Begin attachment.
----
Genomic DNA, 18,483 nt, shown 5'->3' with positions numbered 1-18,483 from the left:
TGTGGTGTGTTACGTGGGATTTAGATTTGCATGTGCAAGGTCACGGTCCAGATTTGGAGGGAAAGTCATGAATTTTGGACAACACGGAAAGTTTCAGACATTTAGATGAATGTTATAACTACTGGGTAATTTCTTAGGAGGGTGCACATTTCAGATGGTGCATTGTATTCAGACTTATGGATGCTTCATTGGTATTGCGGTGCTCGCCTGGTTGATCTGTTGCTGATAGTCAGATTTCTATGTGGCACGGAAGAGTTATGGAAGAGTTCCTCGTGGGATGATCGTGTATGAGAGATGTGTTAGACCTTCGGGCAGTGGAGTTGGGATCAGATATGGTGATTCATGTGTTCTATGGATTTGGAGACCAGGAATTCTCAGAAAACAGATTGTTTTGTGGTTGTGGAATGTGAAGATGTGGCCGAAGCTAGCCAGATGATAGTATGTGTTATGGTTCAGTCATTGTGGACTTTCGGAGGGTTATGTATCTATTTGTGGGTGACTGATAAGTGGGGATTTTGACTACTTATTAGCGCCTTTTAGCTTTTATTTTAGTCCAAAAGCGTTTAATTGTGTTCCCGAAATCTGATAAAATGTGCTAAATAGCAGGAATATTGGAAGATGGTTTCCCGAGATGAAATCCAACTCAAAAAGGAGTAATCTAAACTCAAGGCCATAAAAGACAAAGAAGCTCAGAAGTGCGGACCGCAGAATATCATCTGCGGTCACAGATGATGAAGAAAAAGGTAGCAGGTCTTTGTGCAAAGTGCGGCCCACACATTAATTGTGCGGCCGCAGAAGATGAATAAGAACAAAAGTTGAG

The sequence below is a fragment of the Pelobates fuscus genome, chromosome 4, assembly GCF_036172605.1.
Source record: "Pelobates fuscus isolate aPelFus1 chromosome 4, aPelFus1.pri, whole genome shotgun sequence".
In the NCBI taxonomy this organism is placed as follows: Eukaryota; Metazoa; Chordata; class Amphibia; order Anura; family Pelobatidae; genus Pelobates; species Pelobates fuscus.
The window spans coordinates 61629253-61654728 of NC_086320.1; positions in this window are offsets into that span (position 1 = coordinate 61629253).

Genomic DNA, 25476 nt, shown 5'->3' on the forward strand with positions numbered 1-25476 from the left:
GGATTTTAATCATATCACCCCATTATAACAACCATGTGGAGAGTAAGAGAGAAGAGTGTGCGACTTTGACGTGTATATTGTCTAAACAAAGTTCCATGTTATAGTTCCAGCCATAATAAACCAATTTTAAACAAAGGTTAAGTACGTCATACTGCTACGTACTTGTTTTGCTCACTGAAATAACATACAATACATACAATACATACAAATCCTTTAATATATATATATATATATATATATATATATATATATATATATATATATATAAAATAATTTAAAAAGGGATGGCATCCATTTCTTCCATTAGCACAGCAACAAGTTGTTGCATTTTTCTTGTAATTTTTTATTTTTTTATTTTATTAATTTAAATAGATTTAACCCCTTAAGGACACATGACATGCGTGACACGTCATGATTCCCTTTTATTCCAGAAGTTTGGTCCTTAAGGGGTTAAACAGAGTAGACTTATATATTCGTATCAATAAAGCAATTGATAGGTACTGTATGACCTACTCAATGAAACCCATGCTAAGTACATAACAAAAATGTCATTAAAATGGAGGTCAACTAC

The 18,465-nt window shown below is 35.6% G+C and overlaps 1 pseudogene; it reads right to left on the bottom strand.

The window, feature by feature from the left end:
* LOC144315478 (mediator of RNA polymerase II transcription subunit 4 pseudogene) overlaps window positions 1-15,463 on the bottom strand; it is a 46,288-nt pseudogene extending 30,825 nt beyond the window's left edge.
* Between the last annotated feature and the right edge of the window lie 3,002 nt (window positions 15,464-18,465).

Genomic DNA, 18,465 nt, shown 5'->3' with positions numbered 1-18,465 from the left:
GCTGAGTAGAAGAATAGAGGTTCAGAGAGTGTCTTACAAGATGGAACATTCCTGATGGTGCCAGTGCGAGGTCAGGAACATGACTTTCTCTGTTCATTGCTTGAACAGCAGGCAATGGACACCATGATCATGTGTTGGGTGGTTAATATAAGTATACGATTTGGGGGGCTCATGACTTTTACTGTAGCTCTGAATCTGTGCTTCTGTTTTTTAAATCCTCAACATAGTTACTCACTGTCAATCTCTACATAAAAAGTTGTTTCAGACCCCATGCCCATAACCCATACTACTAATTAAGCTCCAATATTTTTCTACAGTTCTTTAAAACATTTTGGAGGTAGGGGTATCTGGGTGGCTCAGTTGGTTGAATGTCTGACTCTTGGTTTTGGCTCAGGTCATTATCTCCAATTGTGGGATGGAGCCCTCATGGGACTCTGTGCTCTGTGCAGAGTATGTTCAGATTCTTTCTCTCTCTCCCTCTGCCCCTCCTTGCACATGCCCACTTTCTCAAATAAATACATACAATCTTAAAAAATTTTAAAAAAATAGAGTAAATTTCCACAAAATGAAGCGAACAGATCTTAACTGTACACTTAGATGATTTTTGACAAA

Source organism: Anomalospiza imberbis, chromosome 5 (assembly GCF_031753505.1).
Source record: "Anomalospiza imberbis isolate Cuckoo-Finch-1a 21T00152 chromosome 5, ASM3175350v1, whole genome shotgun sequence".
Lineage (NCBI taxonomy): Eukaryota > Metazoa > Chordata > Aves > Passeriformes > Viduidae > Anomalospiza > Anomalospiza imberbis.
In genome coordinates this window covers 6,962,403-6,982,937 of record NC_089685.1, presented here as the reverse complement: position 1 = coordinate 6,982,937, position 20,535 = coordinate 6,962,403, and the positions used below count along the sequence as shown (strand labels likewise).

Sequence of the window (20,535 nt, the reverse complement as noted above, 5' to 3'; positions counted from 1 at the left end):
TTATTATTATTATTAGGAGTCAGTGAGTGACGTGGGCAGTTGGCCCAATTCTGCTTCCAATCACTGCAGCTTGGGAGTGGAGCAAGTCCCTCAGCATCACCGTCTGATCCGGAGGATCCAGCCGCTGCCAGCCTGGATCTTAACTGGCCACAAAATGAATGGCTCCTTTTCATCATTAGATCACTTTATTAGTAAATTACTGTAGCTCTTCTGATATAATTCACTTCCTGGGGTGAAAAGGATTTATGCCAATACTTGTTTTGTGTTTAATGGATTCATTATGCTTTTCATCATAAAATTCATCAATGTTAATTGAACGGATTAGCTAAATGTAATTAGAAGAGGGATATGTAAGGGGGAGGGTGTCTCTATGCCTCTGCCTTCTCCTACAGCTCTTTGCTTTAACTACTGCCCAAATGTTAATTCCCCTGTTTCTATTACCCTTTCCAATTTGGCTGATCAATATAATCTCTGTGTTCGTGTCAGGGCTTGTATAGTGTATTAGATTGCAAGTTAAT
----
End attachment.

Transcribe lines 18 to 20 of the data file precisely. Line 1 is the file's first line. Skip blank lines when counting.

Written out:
In genome coordinates this window covers 6,962,403-6,982,937 of record NC_089685.1, presented here as the reverse complement: position 1 = coordinate 6,982,937, position 20,535 = coordinate 6,962,403, and the positions used below count along the sequence as shown (strand labels likewise).

Sequence of the window (20,535 nt, the reverse complement as noted above, 5' to 3'; positions counted from 1 at the left end):
TTATTATTATTATTAGGAGTCAGTGAGTGACGTGGGCAGTTGGCCCAATTCTGCTTCCAATCACTGCAGCTTGGGAGTGGAGCAAGTCCCTCAGCATCACCGTCTGATCCGGAGGATCCAGCCGCTGCCAGCCTGGATCTTAACTGGCCACAAAATGAATGGCTCCTTTTCATCATTAGATCACTTTATTAGTAAATTACTGTAGCTCTTCTGATATAATTCACTTCCTGGGGTGAAAAGGATTTATGCCAATACTTGTTTTGTGTTTAATGGATTCATTATGCTTTTCATCATAAAATTCATCAATGTTAATTGAACGGATTAGCTAAATGTAATTAGAAGAGGGATATGTAAGGGGGAGGGTGTCTCTATGCCTCTGCCTTCTCCTACAGCTCTTTGCTTTAACTACTGCCCAAATGTTAATTCCCCTGTTTCTATTACCCTTTCCAATTTGGCTGATCAATATAATCTCTGTGTTCGTGTCAGGGCTTGTATAGTGTATTAGATTGCAAGTTAAT